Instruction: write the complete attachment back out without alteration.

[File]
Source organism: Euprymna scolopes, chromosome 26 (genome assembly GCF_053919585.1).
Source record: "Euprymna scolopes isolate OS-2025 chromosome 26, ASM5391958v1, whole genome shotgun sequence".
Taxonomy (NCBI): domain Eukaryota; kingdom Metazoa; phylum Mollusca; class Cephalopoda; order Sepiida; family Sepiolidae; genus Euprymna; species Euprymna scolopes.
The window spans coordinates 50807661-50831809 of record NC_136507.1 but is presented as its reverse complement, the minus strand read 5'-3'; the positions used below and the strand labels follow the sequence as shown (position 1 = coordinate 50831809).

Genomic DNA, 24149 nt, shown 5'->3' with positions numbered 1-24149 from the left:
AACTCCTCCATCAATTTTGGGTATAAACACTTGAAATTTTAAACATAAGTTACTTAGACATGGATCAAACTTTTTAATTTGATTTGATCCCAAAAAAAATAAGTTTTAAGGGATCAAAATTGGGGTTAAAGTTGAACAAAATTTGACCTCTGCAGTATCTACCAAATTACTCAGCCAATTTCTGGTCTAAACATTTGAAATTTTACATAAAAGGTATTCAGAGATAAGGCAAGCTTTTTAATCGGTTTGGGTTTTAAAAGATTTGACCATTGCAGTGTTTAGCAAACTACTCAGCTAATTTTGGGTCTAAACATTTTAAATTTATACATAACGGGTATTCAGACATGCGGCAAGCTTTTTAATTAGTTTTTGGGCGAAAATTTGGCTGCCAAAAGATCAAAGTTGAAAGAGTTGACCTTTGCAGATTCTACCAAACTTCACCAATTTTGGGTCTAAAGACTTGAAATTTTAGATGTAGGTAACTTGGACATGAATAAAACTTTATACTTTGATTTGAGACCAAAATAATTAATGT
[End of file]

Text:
Source organism: Euprymna scolopes, chromosome 26 (genome assembly GCF_053919585.1).
Source record: "Euprymna scolopes isolate OS-2025 chromosome 26, ASM5391958v1, whole genome shotgun sequence".
Taxonomy (NCBI): domain Eukaryota; kingdom Metazoa; phylum Mollusca; class Cephalopoda; order Sepiida; family Sepiolidae; genus Euprymna; species Euprymna scolopes.
The window spans coordinates 50807661-50831809 of record NC_136507.1 but is presented as its reverse complement, the minus strand read 5'-3'; the positions used below and the strand labels follow the sequence as shown (position 1 = coordinate 50831809).

Genomic DNA, 24149 nt, shown 5'->3' with positions numbered 1-24149 from the left:
AACTCCTCCATCAATTTTGGGTATAAACACTTGAAATTTTAAACATAAGTTACTTAGACATGGATCAAACTTTTTAATTTGATTTGATCCCAAAAAAAATAAGTTTTAAGGGATCAAAATTGGGGTTAAAGTTGAACAAAATTTGACCTCTGCAGTATCTACCAAATTACTCAGCCAATTTCTGGTCTAAACATTTGAAATTTTACATAAAAGGTATTCAGAGATAAGGCAAGCTTTTTAATCGGTTTGGGTTTTAAAAGATTTGACCATTGCAGTGTTTAGCAAACTACTCAGCTAATTTTGGGTCTAAACATTTTAAATTTATACATAACGGGTATTCAGACATGCGGCAAGCTTTTTAATTAGTTTTTGGGCGAAAATTTGGCTGCCAAAAGATCAAAGTTGAAAGAGTTGACCTTTGCAGATTCTACCAAACTTCACCAATTTTGGGTCTAAAGACTTGAAATTTTAGATGTAGGTAACTTGGACATGAATAAAACTTTATACTTTGATTTGAGACCAAAATAATTAATGT